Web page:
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Guam missile launch plan: Kim Jong Un waiting for ‘foolish Yankees’ next move, state media reports

This undated photo released by North Korea's state news agency on December 11, 2016 shows North Korean leader Kim Jong-Un during a combat drill.
KNS | AFP | Getty Images
This undated photo released by North Korea's state news agency on December 11, 2016 shows North Korean leader Kim Jong-Un during a combat drill.

North Korean leader Kim Jong Un will watch what "the foolish Yankees" do before making a decision on plans to fire four missiles toward the U.S. territory of Guam, state media in the reclusive nation reported.

The statement appears to edge North Korea away from the brink of conflict with the United States.

Kim was briefed on and examined the missile plan, and said he would watch Washington's actions "a little more," the official Korean Central News Agency (KCNA) reported, according to the South Korean news agency Yonhap.

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Kim said he will make an "important" decision if Washington continues its "extremely dangerous reckless actions," Yonhap reported.

The KCNA said Kim would watch the "foolish and stupid conduct of the Yankees."

"In order to defuse the tension and prevent dangerous military conflict on the Korean Peninsula, it is necessary for the U.S. to make a proper option first and show it through action," he said.

Yonhap reported that Kim made the comments Monday while inspecting the Strategic Force command, which last week threatened to launch the intermediate-range ballistic missiles toward the western Pacific island.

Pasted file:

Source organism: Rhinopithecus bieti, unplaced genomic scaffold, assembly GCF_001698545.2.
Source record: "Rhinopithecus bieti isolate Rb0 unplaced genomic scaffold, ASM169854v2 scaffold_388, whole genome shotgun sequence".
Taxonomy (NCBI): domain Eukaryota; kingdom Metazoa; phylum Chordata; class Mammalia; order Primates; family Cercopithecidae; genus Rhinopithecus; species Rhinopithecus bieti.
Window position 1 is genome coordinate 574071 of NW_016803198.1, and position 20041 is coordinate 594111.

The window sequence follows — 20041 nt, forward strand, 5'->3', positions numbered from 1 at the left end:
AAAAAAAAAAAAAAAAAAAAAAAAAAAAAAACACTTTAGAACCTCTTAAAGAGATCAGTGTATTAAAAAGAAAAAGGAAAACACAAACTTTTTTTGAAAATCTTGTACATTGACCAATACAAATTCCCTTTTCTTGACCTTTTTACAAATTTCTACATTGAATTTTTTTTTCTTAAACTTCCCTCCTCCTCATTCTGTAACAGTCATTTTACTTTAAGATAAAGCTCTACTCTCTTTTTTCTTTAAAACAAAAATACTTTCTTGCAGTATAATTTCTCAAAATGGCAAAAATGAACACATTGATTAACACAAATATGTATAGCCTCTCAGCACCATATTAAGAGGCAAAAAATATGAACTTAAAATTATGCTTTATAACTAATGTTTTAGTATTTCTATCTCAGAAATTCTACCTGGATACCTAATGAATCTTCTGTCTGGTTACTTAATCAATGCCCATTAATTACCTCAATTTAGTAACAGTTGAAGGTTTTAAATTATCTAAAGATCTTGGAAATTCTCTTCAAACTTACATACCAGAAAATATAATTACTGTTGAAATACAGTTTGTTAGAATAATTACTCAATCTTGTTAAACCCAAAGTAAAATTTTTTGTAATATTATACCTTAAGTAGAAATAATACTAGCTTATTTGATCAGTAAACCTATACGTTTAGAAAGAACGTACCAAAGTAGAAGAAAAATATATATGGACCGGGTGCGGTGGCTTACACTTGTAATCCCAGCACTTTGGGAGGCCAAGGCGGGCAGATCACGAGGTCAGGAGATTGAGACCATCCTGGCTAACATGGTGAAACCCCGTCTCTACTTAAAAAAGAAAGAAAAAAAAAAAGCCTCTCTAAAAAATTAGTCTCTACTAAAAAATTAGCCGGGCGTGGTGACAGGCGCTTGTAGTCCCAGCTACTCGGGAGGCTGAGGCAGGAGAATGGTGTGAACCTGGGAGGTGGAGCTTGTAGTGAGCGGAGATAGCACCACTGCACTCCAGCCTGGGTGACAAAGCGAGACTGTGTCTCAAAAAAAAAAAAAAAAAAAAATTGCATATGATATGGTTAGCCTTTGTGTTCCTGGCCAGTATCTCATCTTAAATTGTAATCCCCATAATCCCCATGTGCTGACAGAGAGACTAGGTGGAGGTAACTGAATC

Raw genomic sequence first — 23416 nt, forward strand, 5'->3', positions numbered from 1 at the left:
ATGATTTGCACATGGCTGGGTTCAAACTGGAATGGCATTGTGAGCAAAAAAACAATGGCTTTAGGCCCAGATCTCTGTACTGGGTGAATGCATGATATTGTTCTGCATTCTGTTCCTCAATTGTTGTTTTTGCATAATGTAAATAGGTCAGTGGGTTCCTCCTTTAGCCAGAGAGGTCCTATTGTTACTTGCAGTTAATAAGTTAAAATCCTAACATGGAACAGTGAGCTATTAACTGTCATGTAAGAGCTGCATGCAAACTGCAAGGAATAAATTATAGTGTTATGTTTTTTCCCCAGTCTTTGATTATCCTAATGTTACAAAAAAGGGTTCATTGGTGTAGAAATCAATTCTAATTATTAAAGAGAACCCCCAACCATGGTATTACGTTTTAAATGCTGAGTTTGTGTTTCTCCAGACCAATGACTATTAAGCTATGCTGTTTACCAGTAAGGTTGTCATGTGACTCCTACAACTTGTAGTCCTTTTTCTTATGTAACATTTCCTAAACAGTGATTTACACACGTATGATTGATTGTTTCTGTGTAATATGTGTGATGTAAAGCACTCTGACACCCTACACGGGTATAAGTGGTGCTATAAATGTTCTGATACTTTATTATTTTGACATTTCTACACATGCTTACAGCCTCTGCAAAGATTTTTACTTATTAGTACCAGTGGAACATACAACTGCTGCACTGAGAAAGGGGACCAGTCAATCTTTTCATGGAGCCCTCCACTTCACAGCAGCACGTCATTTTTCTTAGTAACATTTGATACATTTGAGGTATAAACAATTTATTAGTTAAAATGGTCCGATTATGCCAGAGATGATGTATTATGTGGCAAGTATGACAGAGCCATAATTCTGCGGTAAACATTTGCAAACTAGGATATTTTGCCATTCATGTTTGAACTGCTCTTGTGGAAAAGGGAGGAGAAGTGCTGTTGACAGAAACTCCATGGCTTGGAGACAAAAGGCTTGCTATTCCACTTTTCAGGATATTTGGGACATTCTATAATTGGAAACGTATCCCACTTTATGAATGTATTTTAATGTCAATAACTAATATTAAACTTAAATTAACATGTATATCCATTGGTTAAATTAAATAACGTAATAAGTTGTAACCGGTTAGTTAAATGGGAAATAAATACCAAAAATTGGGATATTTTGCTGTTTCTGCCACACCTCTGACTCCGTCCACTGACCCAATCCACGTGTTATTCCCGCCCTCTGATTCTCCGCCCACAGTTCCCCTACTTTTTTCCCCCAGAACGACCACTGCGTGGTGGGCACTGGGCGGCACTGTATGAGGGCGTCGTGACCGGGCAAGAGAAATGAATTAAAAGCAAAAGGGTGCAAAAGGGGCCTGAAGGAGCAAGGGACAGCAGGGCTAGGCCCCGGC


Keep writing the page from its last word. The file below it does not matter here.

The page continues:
"If they fire at the United States, it could escalate into war very quickly," U.S. Defense Secretary Jim Mattis told reporters Monday.

Mattis said the U.S. will know a missile's trajectory "within moments" and "we will take it out" if it heads toward U.S. territory.

Earlier Monday, Marine Corps Gen. Joseph Dunford, the U.S. military's most senior officer, warned on a visit to South Korea that the United States is ready to use the "full range" of its military capabilities to defend itself and its allies against North Korea.

The office of South Korean President Moon Jae-in said Dunford, the chairman of the Joint Chiefs of Staff, said military options would be used if diplomatic and economic sanctions fail.

China, North Korea's most important ally, said Monday that it will stop importing North Korean goods including iron ore, coal and fish from midnight on Sept. 5. as part of U.N. sanctions imposed on Pyongyang over its nuclear and missile program.

The U.N. Security Council imposed increased sanctions on North Korea worth one-third of its annual $3 billion exports earlier this month.

President Trump warned last week that the U.S. military is "locked and loaded" should North Korea "act unwisely." National security adviser H.R. McMaster said the president's statement was an effort to maintain peace, not provoke war.

North and South Korea are celebrating Liberation Day on Tuesday, marking the anniversary of the victory over Japan in World War II and the creation of the two independent Korean governments in 1948.